Guidance on state-owned enterprises (2.6)

Where state participation in the extractive industries gives rise to material revenue payments, implementing countries must disclose information on the financial relationship between the government and the state-owned enterprise, as well as the level of ownership in the company (requirement 2.6).

The MSG must ensure that the reporting process comprehensively addresses the role of state-owned enterprises (SOEs) (requirement 4.5).

When to consider SOEs

Scoping phase

  1. Identify SOEs and their subsidiaries. 
    According to requirement 2.6.a): 
    For the purpose of EITI reporting, a SOE is a wholly or majority government- owned company that is engaged in extractive activities on behalf of the government.
    Based on this, the multi-stakeholder group is encouraged to discuss and document its definition of SOEs taking into account national laws and government structures.
     
  2. Explain the financial relationship of each SOE and the government (the rules as well as the practice), e.g. transfers of funds, retained earnings, reinvestment and third-party financing. 

    - Map the information that each SOE already publishes, e.g. annual financial statements or other unilateral disclosures. The EITI Report can then refer to those disclosures.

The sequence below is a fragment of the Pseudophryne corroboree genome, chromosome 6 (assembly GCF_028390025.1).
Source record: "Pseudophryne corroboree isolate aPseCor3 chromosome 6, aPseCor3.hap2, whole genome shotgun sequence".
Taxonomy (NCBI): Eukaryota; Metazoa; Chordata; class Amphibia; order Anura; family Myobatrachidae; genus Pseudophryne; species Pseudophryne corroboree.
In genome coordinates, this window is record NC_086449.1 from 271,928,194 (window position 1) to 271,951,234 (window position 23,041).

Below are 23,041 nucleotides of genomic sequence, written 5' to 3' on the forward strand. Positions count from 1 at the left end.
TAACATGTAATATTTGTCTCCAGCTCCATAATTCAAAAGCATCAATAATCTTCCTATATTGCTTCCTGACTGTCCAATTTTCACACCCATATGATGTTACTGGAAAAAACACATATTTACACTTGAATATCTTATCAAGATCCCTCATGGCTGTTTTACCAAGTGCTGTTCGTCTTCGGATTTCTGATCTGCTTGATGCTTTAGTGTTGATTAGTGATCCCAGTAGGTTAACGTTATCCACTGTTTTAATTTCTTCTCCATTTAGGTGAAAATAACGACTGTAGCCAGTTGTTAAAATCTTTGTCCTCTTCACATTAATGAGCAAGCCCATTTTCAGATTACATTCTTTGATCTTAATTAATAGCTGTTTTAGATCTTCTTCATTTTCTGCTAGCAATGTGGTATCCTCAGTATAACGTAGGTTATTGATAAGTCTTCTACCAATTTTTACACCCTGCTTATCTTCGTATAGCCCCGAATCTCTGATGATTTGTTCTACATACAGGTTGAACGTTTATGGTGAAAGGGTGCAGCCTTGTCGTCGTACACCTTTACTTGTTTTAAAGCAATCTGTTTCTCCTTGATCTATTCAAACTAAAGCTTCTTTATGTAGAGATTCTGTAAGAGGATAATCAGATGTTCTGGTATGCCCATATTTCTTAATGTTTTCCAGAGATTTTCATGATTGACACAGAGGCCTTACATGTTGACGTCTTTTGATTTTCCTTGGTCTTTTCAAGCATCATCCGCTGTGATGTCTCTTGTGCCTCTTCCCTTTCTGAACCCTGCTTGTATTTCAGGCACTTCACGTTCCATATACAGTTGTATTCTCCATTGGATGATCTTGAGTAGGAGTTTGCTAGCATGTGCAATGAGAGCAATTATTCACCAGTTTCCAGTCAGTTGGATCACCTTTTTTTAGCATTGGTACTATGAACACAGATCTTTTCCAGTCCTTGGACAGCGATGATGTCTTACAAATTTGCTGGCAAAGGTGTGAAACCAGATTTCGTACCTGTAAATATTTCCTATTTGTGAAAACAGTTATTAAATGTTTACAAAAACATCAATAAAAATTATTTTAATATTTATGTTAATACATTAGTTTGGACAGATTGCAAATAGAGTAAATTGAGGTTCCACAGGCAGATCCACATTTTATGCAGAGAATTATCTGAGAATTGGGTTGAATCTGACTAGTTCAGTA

- Map the laws, regulations establishing the relationship
     
  3. Provide a fully comprehensive list of SOEs and their subsidiaries, and their ownership in mining and oil and gas companies (see requirement 2.6.b), as well as any changes of participation in the year(s) under review. 
     
  4. Where there are changes to government or SOE participations in the year under review, the terms of transactions need to be described (2.6.b)
     
  5. Where the government and SOE(s) have provided loans or loan guarantees to mining, oil and gas companies operating within the country, details on these transactions should be disclosed (2.6.b).
     
  6. Assess the materiality of payments of companies to SOEs and SOEs to government. Make a list of all those payments, include them in the reporting template (requirement 4.5).

EITI Report

  • Document available information on SOEs (requirement 2.6)
  • Complement gaps in publicly available information vis-à-vis what is required in the Standard (requirement 2.6)
  • Disclose and reconcile all payments from companies to SOEs, and payments from SOEs to the government (requirement 4.5)

Annual progress report

  • If the EITI Report identifies recommendations with regards to SOEs, how are they being addressed? If substantial action is required, this can be reflected in work plans. 

Country examples

Ghana

The country is an interesting example for an oil and gas SOE.

  • Ghana was found to have made meaningful progress on 2.6. in its 2016 Validation.
  • The 2014 oil and gas report contains interesting information about the role of Ghana National Petroleum Corporation’s (GNPC) and its operations, but is missing information on own account and as conduit for government revenue. Its financial relationships with the government are not clear, and the requisite quantification cannot be traced.
  • See the 2016 Report on initial data collection on Ghana by the International Secretariat, pp.41, available here, including recommendations on how to address existing shortcomings (p. 44)

Liberia

The country is an interesting example for an oil and gas SOE.

  • Liberia was found to have made inadequate progress on 2.6. in its 2016 Validation.